Getting into a lather over a latte
I remember the days when I used to love catching up with friends over coffee or lunch. Even when my daughter was a baby, she would just sleep in her pram, allowing me to sip many a tasty hot beverage whilst reading a book. Not anymore. The days of stress-free coffee dates are long gone. Now we can’t even get out of the house until she has tried on every pair of shoes she has. We also have to put spare shoes in the bottom of her buggy, in case she wants to change her footwear whilst we are out. If we happen to forget the spare shoe supply, well, see above on ‘tantrums’…
Then we get to where we are going and she refuses to go in a highchair, so often she sits at the table with me, but then she grabs the sugar/salt/pepper and empties it over the table. I tell her not to and it makes her cross, so she jumps down from her chair and starts going up to other diners, trying to steal their condiments.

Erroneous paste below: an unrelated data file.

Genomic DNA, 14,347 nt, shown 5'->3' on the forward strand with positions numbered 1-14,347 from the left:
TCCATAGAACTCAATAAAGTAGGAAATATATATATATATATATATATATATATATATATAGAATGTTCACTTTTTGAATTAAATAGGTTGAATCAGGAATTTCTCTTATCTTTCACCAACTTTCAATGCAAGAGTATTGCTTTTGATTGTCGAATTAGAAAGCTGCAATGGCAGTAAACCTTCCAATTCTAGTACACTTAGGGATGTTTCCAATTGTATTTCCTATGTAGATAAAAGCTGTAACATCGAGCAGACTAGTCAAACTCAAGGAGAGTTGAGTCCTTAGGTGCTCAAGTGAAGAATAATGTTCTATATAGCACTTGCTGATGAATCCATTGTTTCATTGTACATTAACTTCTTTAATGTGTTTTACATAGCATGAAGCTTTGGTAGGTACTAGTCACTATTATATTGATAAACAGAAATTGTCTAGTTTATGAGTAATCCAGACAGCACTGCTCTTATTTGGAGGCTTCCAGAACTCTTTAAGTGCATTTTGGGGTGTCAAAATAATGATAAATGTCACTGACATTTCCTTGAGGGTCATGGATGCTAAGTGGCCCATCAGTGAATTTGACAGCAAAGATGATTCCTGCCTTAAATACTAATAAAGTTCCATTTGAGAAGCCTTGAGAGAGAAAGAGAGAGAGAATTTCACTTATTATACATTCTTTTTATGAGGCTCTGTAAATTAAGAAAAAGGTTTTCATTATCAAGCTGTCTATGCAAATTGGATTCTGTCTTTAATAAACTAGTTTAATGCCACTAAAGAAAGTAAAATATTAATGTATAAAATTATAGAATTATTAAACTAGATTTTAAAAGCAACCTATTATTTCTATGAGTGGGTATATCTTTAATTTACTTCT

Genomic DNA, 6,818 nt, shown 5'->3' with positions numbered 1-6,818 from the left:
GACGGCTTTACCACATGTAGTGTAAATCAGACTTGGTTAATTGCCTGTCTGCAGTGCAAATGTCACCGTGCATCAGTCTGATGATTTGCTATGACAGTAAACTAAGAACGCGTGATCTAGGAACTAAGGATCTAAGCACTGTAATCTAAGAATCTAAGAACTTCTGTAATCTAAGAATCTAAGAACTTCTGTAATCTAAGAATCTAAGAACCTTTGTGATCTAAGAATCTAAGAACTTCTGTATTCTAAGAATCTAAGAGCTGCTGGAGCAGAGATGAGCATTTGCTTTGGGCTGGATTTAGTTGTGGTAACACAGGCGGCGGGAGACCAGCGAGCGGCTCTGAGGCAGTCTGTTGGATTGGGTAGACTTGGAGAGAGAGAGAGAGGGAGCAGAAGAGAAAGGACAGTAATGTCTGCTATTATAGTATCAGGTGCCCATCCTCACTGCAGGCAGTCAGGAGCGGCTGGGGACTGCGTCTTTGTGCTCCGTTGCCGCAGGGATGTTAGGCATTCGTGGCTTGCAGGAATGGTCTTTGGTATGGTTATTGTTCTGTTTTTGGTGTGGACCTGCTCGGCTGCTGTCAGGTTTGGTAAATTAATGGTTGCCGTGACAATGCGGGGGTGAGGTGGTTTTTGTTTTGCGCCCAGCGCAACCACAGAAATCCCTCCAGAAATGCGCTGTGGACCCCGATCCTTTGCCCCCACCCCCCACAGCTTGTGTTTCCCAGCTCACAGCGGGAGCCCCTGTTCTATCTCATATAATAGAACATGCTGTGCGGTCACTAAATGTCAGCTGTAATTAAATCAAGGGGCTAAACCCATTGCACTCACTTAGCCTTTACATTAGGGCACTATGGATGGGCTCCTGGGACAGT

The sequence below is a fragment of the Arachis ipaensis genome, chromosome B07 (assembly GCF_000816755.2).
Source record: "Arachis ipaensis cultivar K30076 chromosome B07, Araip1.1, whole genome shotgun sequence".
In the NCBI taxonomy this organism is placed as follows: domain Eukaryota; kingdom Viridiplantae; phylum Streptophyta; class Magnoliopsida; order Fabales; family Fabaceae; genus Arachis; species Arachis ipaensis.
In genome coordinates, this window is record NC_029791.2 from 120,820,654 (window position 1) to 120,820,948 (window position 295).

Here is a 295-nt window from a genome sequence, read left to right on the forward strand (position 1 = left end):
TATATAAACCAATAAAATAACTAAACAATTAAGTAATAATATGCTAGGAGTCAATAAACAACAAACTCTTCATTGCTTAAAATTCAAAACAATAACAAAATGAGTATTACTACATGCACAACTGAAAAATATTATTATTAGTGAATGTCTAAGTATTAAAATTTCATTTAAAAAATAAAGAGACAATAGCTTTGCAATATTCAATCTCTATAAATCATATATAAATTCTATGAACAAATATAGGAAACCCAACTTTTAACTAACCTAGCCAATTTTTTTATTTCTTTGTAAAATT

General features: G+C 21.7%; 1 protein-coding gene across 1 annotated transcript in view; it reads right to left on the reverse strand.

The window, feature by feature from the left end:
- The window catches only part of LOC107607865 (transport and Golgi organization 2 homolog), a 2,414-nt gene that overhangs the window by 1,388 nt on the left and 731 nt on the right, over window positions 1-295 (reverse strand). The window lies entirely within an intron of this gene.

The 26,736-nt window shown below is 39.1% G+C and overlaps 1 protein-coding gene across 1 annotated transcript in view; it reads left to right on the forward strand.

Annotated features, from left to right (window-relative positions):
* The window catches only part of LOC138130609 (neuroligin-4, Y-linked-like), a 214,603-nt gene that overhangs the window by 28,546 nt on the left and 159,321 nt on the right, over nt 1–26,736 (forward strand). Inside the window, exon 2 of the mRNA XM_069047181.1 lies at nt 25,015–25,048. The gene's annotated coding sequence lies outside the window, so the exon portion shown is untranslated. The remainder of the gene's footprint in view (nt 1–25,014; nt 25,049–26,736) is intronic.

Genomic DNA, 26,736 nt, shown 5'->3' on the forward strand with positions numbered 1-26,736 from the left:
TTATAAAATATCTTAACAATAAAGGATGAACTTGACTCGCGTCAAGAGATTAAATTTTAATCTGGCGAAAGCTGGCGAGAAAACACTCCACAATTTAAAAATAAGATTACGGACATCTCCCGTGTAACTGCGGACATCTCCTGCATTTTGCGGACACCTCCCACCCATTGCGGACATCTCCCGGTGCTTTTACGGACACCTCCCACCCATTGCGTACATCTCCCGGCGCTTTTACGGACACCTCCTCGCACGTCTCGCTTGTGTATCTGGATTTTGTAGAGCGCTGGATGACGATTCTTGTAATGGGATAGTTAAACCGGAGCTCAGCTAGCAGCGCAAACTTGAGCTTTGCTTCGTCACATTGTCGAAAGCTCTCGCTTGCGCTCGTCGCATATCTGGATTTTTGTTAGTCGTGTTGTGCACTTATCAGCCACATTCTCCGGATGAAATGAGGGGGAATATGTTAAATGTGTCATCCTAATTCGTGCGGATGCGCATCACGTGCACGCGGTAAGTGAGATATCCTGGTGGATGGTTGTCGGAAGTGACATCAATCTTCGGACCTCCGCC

So I try again to get her in the highchair and she goes stiff… you can see where this is leading. Invariably these expeditions end up with me apologising profusely to whoever I’m lunching with, throwing my money down on the table and scurrying out of there like a flustered wreck, with a burnt mouth from where I skulled back a scorching hot latte. Not relaxing. At all.
Pooh is an essential part of motherhood. Any mum will tell you that, from the moment they are born it seems like you spend a third of your day at least wiping dirty bums. But when they become toddlers it takes on a whole new dimension, my daughter has just figured out how to take off her own nappy. And all her clothes.